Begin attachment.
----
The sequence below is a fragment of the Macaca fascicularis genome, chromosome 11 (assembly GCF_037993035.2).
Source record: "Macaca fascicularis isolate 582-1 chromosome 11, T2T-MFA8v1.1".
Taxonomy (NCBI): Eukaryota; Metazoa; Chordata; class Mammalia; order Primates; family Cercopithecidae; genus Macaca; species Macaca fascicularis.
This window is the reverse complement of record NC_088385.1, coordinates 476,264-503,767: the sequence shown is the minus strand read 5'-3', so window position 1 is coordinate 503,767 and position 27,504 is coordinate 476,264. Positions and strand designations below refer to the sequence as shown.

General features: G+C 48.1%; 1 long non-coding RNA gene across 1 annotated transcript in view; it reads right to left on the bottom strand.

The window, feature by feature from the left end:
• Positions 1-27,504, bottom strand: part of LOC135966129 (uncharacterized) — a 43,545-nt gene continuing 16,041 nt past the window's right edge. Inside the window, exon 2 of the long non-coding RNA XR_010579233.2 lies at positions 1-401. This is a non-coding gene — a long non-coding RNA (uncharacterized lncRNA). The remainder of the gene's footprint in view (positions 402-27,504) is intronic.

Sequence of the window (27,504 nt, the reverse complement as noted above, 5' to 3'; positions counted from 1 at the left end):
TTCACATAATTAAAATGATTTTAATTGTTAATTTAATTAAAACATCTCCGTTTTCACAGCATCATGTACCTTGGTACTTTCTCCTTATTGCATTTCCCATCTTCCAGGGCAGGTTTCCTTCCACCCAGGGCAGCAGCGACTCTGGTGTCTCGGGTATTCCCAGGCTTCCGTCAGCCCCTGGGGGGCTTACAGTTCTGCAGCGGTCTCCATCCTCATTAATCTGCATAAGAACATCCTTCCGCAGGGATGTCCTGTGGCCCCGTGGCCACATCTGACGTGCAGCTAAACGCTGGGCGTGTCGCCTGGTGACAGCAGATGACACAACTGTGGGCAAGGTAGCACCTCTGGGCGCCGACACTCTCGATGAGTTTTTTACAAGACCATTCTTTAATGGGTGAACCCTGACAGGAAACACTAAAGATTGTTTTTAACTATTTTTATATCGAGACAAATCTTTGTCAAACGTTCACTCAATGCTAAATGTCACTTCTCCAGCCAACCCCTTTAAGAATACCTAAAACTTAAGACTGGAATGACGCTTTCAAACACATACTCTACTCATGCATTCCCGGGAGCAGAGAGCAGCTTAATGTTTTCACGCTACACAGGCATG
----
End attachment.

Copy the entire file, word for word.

The sequence below is a fragment of the Macaca fascicularis genome, chromosome 11 (assembly GCF_037993035.2).
Source record: "Macaca fascicularis isolate 582-1 chromosome 11, T2T-MFA8v1.1".
Taxonomy (NCBI): Eukaryota; Metazoa; Chordata; class Mammalia; order Primates; family Cercopithecidae; genus Macaca; species Macaca fascicularis.
This window is the reverse complement of record NC_088385.1, coordinates 476,264-503,767: the sequence shown is the minus strand read 5'-3', so window position 1 is coordinate 503,767 and position 27,504 is coordinate 476,264. Positions and strand designations below refer to the sequence as shown.

General features: G+C 48.1%; 1 long non-coding RNA gene across 1 annotated transcript in view; it reads right to left on the bottom strand.

The window, feature by feature from the left end:
• Positions 1-27,504, bottom strand: part of LOC135966129 (uncharacterized) — a 43,545-nt gene continuing 16,041 nt past the window's right edge. Inside the window, exon 2 of the long non-coding RNA XR_010579233.2 lies at positions 1-401. This is a non-coding gene — a long non-coding RNA (uncharacterized lncRNA). The remainder of the gene's footprint in view (positions 402-27,504) is intronic.

Sequence of the window (27,504 nt, the reverse complement as noted above, 5' to 3'; positions counted from 1 at the left end):
TTCACATAATTAAAATGATTTTAATTGTTAATTTAATTAAAACATCTCCGTTTTCACAGCATCATGTACCTTGGTACTTTCTCCTTATTGCATTTCCCATCTTCCAGGGCAGGTTTCCTTCCACCCAGGGCAGCAGCGACTCTGGTGTCTCGGGTATTCCCAGGCTTCCGTCAGCCCCTGGGGGGCTTACAGTTCTGCAGCGGTCTCCATCCTCATTAATCTGCATAAGAACATCCTTCCGCAGGGATGTCCTGTGGCCCCGTGGCCACATCTGACGTGCAGCTAAACGCTGGGCGTGTCGCCTGGTGACAGCAGATGACACAACTGTGGGCAAGGTAGCACCTCTGGGCGCCGACACTCTCGATGAGTTTTTTACAAGACCATTCTTTAATGGGTGAACCCTGACAGGAAACACTAAAGATTGTTTTTAACTATTTTTATATCGAGACAAATCTTTGTCAAACGTTCACTCAATGCTAAATGTCACTTCTCCAGCCAACCCCTTTAAGAATACCTAAAACTTAAGACTGGAATGACGCTTTCAAACACATACTCTACTCATGCATTCCCGGGAGCAGAGAGCAGCTTAATGTTTTCACGCTACACAGGCATG